I've been working on my program for the Madison, Wisconsin Herb Society, April 24, "Eat Your Landscape." For that program I'll focus on some of the surprising landscape plants useful for food, as well as a few native plants. I'll also put in a pitch for not using chemicals on the lawn. What good is an entire lawn of just boring, green grass, when all it does is cost you money for chemicals, and time mowing?
To the pot of greens, you can add some dock, seen below with the long, narrow leaves. Add that along with violet leaves. The flavor just gets better, the more you add. Dock should be picked when young, before it gets tough. The smaller, younger leaves are the best to use.
Then the dandelion, which isn't native to the U.S., but escaped here 2 or more centuries ago. An incredible wine can be made from the flowers, and I've described it as, "liquid sunshine." I gather the young leaves and add them to the greens pot, or to any of several dishes.
Here's a recipe.
Then there are violets, the source for violet freezer jam I wrote about in the previous post. Whether it's the one pictured here, called, "Freckles" or the regular wild purple violets, the leaves are good enough to eat, too. Same uses as the plants above, greens, omelettes, quiches, pick the tenderest leaves and flowers for adding fresh to salads.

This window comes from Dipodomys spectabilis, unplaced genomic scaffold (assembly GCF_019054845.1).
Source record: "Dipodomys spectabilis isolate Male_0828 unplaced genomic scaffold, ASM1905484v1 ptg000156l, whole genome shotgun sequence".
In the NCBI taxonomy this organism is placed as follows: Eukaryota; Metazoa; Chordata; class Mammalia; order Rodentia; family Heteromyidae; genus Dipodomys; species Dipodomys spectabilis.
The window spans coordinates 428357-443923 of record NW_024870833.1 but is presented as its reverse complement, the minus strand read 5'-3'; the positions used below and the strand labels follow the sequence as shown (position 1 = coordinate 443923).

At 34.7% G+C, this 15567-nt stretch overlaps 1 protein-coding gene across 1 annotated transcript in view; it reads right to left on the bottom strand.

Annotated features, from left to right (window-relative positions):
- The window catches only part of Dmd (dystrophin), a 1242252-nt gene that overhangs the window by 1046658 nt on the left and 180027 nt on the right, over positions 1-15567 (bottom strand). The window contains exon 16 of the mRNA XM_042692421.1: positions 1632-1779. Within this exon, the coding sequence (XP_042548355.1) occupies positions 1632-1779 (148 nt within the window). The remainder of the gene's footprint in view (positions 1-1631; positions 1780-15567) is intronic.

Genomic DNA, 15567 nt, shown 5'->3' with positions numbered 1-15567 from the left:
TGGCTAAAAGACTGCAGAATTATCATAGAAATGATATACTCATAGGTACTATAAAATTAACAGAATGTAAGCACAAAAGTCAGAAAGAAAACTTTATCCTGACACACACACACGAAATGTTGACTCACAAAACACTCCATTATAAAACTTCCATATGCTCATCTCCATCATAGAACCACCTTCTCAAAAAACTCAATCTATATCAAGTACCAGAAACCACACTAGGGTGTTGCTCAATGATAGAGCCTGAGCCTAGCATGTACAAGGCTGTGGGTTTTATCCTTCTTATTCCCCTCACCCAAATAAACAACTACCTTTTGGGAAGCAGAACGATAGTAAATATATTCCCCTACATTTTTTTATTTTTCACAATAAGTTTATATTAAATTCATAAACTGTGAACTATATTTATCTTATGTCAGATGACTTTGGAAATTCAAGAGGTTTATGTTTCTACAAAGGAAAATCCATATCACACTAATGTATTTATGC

So there you have it, all the food from my lawn, all of which would not exist if I sprayed the lawn with chemicals that kill everything that isn't grass. I'll gather enough for several dishes before these helpful wildflowers are gone for the year. They justify their existence quite nicely, require no maintenance, and cost nothing to tend. All I have to do is look out the breakfast window at the lawn and be grateful for a non-perfect, wonderfully edible yard.
In my opinion, the very best field guide to edible wild plants, and the recipes for using them, is still Billy Joe Tatum's Wild Foods Field Guide and Cookbook. You can still find copies here.
Save money and chemicals, let your lawn go native this year and you will be rewarded with something other than boring, green grass. Free meals and a beautiful, natural lawn. Happy gardening!